Sweden wakes up to the "white slave trade"
15 Jan 2005, 13:03
Published: 15 Jan 2005 13:03 GMT+01:00
They were accused of recruiting twenty young women from their home country to work as prostitutes in the organisation's own brothels, in hotels and at clients' homes.
The investigation revealed that both the gang leaders and the women made a considerable amount of money. Records retrieved indicated that the women kept between 30 and 50% of their earnings, with one woman earning between 15,000 and 20,000 crowns a week.
Five clients are also being charged with procuring sexual favours as part of the prosecution.
Skåne, which includes Sweden's third city, Malmö, is lagging behind Stockholm and Gothenburg in dealing with the so-called "white slave trade".
In 2002 a new law came into force to facilitate the prosecution of individuals involved in the trafficking of people for sexual purposes. The government made available 30 million crowns to fund investigations. Authorities in Skåne have so far failed to apply for a single öre.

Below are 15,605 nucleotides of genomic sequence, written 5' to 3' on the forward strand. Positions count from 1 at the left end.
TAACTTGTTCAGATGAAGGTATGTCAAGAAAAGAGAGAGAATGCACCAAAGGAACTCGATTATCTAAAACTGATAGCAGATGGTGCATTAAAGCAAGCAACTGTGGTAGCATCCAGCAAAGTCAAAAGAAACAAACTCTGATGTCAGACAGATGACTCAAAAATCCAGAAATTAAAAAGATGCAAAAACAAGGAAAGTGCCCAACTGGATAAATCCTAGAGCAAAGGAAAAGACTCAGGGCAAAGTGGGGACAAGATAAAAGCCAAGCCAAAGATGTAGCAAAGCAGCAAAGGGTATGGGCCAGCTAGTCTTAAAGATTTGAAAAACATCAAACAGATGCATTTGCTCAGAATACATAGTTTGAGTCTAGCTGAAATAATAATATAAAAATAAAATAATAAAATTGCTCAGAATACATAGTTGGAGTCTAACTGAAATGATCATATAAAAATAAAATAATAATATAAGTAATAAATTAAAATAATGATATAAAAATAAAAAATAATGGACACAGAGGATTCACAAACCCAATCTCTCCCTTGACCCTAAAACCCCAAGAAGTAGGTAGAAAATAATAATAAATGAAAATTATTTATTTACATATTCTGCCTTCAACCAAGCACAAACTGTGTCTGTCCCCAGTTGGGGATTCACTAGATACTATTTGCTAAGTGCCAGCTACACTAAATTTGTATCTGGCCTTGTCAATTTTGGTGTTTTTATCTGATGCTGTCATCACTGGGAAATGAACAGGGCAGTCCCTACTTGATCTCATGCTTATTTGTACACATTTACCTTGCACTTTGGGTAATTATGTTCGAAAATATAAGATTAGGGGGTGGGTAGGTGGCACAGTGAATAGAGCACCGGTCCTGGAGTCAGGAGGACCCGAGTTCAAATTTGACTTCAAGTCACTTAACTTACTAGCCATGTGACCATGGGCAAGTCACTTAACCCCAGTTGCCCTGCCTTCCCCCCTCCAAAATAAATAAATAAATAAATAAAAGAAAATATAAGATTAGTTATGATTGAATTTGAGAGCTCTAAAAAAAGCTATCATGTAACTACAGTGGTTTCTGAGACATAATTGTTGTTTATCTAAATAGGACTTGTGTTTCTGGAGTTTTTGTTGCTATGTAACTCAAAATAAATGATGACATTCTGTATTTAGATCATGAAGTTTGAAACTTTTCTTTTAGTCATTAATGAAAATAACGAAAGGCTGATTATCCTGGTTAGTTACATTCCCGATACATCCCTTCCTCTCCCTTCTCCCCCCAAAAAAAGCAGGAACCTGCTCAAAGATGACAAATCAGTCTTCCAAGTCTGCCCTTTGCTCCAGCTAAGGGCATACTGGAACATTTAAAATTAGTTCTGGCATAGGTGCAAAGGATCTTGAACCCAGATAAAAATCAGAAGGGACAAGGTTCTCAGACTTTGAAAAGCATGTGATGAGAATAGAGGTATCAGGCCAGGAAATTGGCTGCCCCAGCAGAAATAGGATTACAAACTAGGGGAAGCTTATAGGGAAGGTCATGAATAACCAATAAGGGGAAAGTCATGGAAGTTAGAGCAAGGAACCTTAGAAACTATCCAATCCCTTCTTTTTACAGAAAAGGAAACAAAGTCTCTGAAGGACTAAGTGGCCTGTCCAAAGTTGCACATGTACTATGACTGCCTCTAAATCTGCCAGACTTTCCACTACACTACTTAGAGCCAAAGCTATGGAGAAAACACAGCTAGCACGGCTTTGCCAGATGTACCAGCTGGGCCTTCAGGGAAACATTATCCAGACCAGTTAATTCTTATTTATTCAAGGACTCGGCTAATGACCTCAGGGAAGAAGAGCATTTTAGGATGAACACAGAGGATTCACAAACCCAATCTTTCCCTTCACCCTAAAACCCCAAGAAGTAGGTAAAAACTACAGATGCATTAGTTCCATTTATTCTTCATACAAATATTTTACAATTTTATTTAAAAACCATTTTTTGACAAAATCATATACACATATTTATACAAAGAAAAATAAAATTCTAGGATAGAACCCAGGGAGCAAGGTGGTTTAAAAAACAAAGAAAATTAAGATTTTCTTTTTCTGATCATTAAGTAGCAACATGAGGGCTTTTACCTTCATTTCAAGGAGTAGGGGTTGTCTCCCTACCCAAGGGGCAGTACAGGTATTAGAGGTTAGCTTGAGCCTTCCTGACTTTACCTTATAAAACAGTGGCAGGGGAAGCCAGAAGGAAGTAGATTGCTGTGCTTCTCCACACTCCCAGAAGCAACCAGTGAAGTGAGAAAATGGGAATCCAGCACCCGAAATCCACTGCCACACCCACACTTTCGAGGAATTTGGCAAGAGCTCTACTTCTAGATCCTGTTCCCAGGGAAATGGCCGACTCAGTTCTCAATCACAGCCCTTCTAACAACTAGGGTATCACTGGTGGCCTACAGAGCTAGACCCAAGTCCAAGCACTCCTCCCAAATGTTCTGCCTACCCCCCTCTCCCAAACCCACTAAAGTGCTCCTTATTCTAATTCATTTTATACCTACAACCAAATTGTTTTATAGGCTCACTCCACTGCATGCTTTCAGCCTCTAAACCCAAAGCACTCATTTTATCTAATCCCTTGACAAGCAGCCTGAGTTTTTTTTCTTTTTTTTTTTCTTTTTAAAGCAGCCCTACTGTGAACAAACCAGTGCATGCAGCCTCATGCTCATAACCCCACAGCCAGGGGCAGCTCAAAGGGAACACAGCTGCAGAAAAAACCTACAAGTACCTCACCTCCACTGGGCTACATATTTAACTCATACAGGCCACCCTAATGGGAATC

But the picture isn't much better in Stockholm and Gothenburg. Although they've been better at registering and investigating white slave crimes, the new law has so far only resulted in one conviction. Inspector Kajsa Wahlberg of the National Police Agency told SvD:
"The law against trafficking is given different priority by different police authorities. It faces tough competition from drugs. There are negative attitudes about trafficking throughout the judicial system."
An example of how authorities in Skåne have been missing opportunities to investigate potential trafficking cases came in the National Police Agency's latest annual report.
Police found a 17 year old Polish girl who had slashed her wrists. With the help of the Immigration Service, she was simply deported back to Poland without being questioned about what she was doing in Sweden.
Ingela Klinteberg, deputy chief prosecutor in Landskrona, Skåne, certainly thinks attitudes need changing:
"If traffic police find two young girls with an older man who doesn't speak the same language, they must ask themselves what's going on. Even if it means possibly instigating a difficult investigation."
However, things should be changing. Peter Tjäder, head of tactical operations for Skåne police, said a specially appointed commission to tackle the problem is the only sensible answer.
"We haven't done as many operations against trafficking as against other serious crime. We haven't even assigned resources to the problem. Trafficking demands a lot of intelligence work, police have to uncover the cases themselves. Tips from the public or other people are very unusual. It's embarrassing that we haven't been able to devote the necessary resources before. We need to do something about it."